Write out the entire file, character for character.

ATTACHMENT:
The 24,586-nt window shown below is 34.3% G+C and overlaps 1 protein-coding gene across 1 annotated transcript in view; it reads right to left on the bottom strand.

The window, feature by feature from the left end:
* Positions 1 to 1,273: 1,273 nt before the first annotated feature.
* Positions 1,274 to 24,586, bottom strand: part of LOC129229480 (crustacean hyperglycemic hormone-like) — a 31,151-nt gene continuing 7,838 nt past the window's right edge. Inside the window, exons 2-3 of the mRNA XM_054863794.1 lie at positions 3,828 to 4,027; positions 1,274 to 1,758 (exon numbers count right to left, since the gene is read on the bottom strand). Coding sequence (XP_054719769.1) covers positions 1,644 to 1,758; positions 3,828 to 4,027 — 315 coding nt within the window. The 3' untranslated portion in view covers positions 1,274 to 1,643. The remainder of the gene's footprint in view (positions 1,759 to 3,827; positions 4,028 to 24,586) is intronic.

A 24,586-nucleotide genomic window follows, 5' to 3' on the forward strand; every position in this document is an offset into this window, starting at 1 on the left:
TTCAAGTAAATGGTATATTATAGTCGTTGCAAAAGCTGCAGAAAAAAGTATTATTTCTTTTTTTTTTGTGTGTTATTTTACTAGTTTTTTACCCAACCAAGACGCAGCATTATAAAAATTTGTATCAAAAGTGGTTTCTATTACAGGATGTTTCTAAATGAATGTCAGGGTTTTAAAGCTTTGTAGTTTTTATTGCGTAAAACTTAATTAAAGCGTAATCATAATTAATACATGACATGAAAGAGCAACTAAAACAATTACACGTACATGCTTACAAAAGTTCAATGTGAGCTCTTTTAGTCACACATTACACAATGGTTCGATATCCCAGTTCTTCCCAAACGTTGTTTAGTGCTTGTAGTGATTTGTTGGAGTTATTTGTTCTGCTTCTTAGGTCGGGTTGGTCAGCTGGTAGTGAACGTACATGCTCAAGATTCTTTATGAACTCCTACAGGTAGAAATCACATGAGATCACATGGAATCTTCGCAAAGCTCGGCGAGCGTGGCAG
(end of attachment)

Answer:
The 24,586-nt window shown below is 34.3% G+C and overlaps 1 protein-coding gene across 1 annotated transcript in view; it reads right to left on the bottom strand.

The window, feature by feature from the left end:
* Positions 1 to 1,273: 1,273 nt before the first annotated feature.
* Positions 1,274 to 24,586, bottom strand: part of LOC129229480 (crustacean hyperglycemic hormone-like) — a 31,151-nt gene continuing 7,838 nt past the window's right edge. Inside the window, exons 2-3 of the mRNA XM_054863794.1 lie at positions 3,828 to 4,027; positions 1,274 to 1,758 (exon numbers count right to left, since the gene is read on the bottom strand). Coding sequence (XP_054719769.1) covers positions 1,644 to 1,758; positions 3,828 to 4,027 — 315 coding nt within the window. The 3' untranslated portion in view covers positions 1,274 to 1,643. The remainder of the gene's footprint in view (positions 1,759 to 3,827; positions 4,028 to 24,586) is intronic.

A 24,586-nucleotide genomic window follows, 5' to 3' on the forward strand; every position in this document is an offset into this window, starting at 1 on the left:
TTCAAGTAAATGGTATATTATAGTCGTTGCAAAAGCTGCAGAAAAAAGTATTATTTCTTTTTTTTTTGTGTGTTATTTTACTAGTTTTTTACCCAACCAAGACGCAGCATTATAAAAATTTGTATCAAAAGTGGTTTCTATTACAGGATGTTTCTAAATGAATGTCAGGGTTTTAAAGCTTTGTAGTTTTTATTGCGTAAAACTTAATTAAAGCGTAATCATAATTAATACATGACATGAAAGAGCAACTAAAACAATTACACGTACATGCTTACAAAAGTTCAATGTGAGCTCTTTTAGTCACACATTACACAATGGTTCGATATCCCAGTTCTTCCCAAACGTTGTTTAGTGCTTGTAGTGATTTGTTGGAGTTATTTGTTCTGCTTCTTAGGTCGGGTTGGTCAGCTGGTAGTGAACGTACATGCTCAAGATTCTTTATGAACTCCTACAGGTAGAAATCACATGAGATCACATGGAATCTTCGCAAAGCTCGGCGAGCGTGGCAG